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Saturday, May 21, 2011

On The Beach

It would be difficult to overestimate the importance of On The Beach (OTB) as a voice of the Cold War era. Nevill Shute's '57 novel, and Stanley Kramer's '59 film dared to speak the unspeakable lurking in the backs of everyone's minds -- that ever-present gnawing fear that nuclear war could wipe out all of mankind. OTB feature some big name actors: Gregory Peck, Ava Gardner, Fred Astaire and Anthony Perkins. Unlike most Hollywood movies, no one lives happily ever after. No one lives at all. It's oddly salient that this review will be posted on the day that some are convinced the Rapture will come (and the end of the world on Oct 21st).

Quick Plot Synopsis
The crew of the submarine USS Sawfish are the lone surviving Americans following a sudden and massive nuclear war. Fallout has killed all life in the northern hemisphere. Australia is one of the few places that fallout has not yet reached, though it is coming. They dock in Melbourne. Life downunder is trying to carry on as before, despite the impending doom and shortages. Captain Dwight Towers (Peck) becomes enmeshed with the other characters. Peter Holmes (Perkins) is a young Australian naval lieutenant. He and his wife Mary have a baby girl. They set up Towers with Moira Davidson (Gardner) as a date. She's an alcoholic shipwreck of a life. Julian Osborne (Astaire) is a former nuclear scientist assigned to Towers for the recon mission. A professor Jorgenson theorized that rain and snow in the arctic might have abated the radiation, showing that Australia might not be doomed. The Sawfish is ordered to go take readings. There are also strange random morse code signals being transmitted from San Diego. Sawfish will check those out too. Sadly, the atmosphere off Alaska is still just as hot. San Francisco is deserted. A crewman from SF jumps ship, preferring to die at home. In San Diego, the transmissions were caused by a window shade pull-string tugging on the telegraph key. There was no one. Back in Australia, things are getting worse sooner than expected. Julian races a vintage Ferrari to win a grand prix race. Dwight finally admits that he loves Moira. Peter convinces Mary that they need to take the government-issued poison pills. Towers and his crew decide it's better to go home and die, so they depart. Moira watches the Sawfish power out of harbor. The streets are deserted. Only the revival banner remains. "There is still time...brother." The End.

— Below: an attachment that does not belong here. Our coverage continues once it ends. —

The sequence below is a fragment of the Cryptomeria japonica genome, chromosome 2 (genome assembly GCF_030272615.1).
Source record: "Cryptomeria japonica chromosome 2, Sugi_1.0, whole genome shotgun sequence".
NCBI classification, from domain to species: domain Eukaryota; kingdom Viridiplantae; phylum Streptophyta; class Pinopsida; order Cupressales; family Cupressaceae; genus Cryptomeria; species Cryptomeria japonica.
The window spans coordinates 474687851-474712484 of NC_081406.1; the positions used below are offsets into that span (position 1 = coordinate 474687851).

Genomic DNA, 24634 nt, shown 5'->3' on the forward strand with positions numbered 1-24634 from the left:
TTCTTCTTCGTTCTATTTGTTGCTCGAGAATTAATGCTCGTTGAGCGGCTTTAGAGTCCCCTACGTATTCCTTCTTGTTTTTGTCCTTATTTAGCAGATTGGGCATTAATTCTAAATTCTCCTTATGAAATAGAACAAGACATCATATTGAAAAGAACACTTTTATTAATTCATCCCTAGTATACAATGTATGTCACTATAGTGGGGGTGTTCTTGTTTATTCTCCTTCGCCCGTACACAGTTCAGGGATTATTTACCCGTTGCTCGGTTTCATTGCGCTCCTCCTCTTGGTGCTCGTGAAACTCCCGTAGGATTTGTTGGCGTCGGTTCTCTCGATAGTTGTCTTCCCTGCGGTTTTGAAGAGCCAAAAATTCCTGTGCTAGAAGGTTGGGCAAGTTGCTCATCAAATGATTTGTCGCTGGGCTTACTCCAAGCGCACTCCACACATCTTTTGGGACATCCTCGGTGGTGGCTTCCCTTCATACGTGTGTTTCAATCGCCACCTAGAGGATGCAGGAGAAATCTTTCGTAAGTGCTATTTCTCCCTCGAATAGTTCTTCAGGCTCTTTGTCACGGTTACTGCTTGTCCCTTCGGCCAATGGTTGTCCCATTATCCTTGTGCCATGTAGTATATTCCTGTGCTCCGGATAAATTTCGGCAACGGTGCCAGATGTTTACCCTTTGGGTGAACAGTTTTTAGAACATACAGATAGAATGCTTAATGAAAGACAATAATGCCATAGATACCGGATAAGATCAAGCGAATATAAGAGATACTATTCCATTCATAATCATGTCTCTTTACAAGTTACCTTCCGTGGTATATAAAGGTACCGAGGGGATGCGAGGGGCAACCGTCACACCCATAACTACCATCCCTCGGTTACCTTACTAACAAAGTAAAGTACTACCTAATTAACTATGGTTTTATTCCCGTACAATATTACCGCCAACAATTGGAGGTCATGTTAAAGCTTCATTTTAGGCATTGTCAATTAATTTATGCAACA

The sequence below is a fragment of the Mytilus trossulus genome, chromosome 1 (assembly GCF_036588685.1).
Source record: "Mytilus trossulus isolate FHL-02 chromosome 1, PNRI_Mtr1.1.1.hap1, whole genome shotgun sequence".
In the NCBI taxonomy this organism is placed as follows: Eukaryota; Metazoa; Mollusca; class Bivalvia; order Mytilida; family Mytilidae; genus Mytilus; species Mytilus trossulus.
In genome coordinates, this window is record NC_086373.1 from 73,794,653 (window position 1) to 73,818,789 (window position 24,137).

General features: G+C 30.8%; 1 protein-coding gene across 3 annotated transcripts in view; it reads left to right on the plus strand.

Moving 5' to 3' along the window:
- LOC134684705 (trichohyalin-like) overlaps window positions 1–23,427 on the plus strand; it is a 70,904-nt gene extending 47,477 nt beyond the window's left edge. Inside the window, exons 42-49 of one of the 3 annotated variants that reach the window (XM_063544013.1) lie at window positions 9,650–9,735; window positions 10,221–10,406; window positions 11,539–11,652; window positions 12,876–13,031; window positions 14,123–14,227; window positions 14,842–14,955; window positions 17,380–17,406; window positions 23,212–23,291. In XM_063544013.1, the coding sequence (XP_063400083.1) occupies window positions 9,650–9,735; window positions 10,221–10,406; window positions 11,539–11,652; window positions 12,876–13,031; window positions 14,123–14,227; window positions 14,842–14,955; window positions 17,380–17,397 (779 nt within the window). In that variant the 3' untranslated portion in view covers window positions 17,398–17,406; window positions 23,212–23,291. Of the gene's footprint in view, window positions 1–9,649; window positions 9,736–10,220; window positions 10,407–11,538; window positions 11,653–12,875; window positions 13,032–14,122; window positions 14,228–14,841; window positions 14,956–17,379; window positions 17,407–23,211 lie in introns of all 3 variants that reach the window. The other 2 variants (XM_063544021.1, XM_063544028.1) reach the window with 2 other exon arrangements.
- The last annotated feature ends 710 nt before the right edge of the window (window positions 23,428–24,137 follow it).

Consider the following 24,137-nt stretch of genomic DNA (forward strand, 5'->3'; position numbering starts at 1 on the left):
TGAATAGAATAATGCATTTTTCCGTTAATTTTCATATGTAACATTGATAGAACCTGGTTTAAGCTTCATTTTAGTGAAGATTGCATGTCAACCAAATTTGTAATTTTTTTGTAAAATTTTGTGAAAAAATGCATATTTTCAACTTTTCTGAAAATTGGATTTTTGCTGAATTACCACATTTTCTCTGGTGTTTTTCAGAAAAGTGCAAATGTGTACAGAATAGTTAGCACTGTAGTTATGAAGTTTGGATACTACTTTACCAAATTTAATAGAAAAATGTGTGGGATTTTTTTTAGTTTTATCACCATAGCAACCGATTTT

Lurking as a subtext in many Golden Age sci-fi, was the fear that nuclear war would wipe out civilization as we knew it. Most stories spun variations on what came afterward. OTB told the simple, horrible scenario that everyone was aware of, but did not want to face -- there would be no survivors. Shute and Kramer dared to show audiences what was behind the curtain of their fears. Every movie of the Armageddon Avoided or Armageddon Survived sub-genre require Shute's scenario as prerequisite.

Cold War Spotlight
Kramer's film did not rant about commies. Instead, he focused on the powderkeg climate of the Cold War. Julian summed it up, musing about how the war might have started. "The war started when people accepted the idiotic principle that peace could be maintained by arranging to defend themselves with weapons that they couldn't possibly use without committing suicide. Everybody had atomic bombs and counter bombs and counter counter bombs. The devices outgrew us. We couldn't control them.. Some poor soul probably saw a blip he couldn't identify and not willing to hesitate lest his country be lost, pushed the button. Then the world went crazy."

Based on the Book -- Nevill Shute wrote his novel in the mid 50s, as Cold War fears were looming large. Some people feel Kramer's book follows the novel fairly well. Others argue that it does not. Most of the nay-saying centers around details and not overall story and themes. There has always been something lost when a book becomes a movie. There have always been changes or insertions necessary in film adaptations. Overall, Kramer did the book justice.